8. 26, 2012

    Good morning? I'm writing to you from Nairobi - Kenya, the most beautiful place on earth. I have recently been appointed Chairperson of the Kenya Tourist Development Corporation and given that we are firmly committed as a Country to grow and encourage investment in the hospitality by private sector enterprises at competitive prices to ensure that they rise to the challenges and leverages the opportunities presented by today's' global economy - I can't think of a better place to learn and understand what we ought to do and how than HVS. Please, get in-touch and let me know how Kenya and specifically KTDC can work with you to make Kenyan hospitality viable and attractive at this time and in the future. Regards Caroline Mutoko

  9. Richard brownFebruary 14, 2015

    How can we be the most sure about what the ADR and occupancy will be - who is the best entity to do the study that will answer this question? How reliable will the answer be if there is not a similar hotel within ten miles but many older inferior motels?

    • Hotel market studies are fairly accurate on the day they are prepared. However, the next day anything can change to make the study inaccurate. What if you completed a study in NYC on Sept 10, 2001. The next day was a whole new world. If you can predict what the Dow will do tomorrow with a long-term accuracy rate of more than 50%- you would be the richest person in the world. Hotel Market Studies- give you an indication of what will happen in the future. But the actual results could be much different. HVS has a lot of experience in performing market studies. Let me know if you would like to be referred to one of our offices. Thanks for reading my article. Steve Rushmore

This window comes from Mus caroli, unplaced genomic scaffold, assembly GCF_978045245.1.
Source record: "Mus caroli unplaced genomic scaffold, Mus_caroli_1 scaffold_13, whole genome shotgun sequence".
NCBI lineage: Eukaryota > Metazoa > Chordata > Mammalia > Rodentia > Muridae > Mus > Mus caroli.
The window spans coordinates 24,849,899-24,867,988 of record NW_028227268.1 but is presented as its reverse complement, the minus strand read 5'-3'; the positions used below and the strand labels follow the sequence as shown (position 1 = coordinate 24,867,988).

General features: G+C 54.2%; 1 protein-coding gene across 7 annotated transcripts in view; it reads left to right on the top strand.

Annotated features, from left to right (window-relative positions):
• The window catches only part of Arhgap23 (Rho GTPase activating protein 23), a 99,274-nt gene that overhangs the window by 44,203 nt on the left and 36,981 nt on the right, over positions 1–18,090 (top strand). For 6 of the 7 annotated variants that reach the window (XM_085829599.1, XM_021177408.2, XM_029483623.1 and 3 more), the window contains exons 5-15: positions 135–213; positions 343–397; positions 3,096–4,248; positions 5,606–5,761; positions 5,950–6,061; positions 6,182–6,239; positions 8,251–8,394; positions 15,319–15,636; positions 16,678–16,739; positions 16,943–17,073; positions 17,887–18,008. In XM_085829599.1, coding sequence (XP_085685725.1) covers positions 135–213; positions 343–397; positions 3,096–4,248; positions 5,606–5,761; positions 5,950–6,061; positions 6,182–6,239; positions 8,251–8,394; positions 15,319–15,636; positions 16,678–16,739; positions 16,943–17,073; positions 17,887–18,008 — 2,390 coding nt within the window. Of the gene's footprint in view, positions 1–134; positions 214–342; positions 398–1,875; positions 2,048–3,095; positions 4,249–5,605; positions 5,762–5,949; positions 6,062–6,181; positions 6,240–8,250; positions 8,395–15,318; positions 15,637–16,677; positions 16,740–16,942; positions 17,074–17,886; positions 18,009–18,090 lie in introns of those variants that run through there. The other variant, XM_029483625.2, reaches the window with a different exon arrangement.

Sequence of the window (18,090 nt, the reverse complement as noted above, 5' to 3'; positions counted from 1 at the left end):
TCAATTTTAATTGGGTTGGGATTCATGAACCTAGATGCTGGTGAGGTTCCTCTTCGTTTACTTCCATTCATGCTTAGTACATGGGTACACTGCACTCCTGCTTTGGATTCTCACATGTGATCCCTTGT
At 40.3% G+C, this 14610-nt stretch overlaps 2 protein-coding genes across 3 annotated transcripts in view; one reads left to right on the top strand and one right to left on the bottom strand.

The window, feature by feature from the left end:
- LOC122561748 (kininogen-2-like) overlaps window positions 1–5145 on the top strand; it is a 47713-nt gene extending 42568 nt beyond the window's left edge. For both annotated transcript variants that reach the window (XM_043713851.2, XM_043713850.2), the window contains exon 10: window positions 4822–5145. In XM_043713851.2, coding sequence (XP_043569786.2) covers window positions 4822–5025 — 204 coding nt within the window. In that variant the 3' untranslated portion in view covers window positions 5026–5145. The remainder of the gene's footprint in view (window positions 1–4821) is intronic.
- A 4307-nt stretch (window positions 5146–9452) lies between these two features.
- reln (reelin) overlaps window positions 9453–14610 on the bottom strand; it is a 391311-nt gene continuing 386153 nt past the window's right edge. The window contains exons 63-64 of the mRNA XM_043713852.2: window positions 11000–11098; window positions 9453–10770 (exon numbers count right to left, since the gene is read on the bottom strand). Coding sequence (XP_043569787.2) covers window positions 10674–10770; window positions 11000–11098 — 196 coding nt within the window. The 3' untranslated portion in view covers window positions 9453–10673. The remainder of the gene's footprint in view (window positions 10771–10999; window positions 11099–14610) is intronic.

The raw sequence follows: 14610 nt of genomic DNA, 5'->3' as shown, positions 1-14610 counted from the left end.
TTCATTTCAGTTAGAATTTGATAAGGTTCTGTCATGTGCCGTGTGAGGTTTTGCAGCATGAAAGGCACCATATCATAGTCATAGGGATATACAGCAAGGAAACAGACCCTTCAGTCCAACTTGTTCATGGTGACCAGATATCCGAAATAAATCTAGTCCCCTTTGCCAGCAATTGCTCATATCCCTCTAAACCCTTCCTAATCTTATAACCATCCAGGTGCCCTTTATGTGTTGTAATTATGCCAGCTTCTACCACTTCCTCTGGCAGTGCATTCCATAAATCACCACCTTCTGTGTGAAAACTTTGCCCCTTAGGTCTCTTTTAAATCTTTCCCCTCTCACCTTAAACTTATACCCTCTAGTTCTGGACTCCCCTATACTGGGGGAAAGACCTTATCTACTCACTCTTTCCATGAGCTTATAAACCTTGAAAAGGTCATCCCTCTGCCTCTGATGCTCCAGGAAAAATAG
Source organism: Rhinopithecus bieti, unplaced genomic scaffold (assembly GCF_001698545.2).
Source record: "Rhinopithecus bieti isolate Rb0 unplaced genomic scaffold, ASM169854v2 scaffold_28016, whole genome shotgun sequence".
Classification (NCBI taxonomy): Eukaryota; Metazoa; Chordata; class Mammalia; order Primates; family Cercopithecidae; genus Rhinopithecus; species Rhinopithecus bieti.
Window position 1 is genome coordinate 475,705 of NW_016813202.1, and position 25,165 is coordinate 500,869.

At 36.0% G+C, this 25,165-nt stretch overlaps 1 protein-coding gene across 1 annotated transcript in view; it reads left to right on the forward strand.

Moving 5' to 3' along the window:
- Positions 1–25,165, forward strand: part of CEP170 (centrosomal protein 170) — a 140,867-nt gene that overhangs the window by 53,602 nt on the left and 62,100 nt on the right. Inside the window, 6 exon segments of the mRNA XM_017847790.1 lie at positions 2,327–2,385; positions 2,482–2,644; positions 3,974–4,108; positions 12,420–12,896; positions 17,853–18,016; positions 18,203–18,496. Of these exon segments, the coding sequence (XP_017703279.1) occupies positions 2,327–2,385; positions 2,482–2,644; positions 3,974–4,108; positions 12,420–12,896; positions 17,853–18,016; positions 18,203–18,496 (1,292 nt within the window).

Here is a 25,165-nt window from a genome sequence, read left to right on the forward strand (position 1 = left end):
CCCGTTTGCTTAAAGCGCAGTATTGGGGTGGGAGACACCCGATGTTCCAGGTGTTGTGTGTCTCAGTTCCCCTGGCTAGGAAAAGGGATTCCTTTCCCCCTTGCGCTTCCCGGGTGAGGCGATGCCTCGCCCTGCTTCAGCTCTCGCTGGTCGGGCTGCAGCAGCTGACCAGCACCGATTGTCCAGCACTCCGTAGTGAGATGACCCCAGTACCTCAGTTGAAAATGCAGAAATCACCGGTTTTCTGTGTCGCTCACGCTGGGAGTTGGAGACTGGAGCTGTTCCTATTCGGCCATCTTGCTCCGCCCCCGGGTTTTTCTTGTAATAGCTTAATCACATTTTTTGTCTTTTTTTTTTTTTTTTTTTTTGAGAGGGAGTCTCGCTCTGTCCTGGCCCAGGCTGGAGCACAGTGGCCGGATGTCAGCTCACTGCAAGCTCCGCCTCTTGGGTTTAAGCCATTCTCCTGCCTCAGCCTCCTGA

10. Hello sir. I noticed you recently started responding to the talkback thread. Could you please explain the logic behind 0.04/0.08? Is it valid for every hotel in the US industry?

    • Sorry- the article was not clear on this point. The .04 or 4% times rooms revenue represents an assume ground rent. This can vary from around 3% to 10% of rooms revenue. The .08 or 8% is a cap rate to convert the ground rent to an estimate of land value. This rate can vary from 4% to 10%. Thank you for reading my articles. Steve Rushmore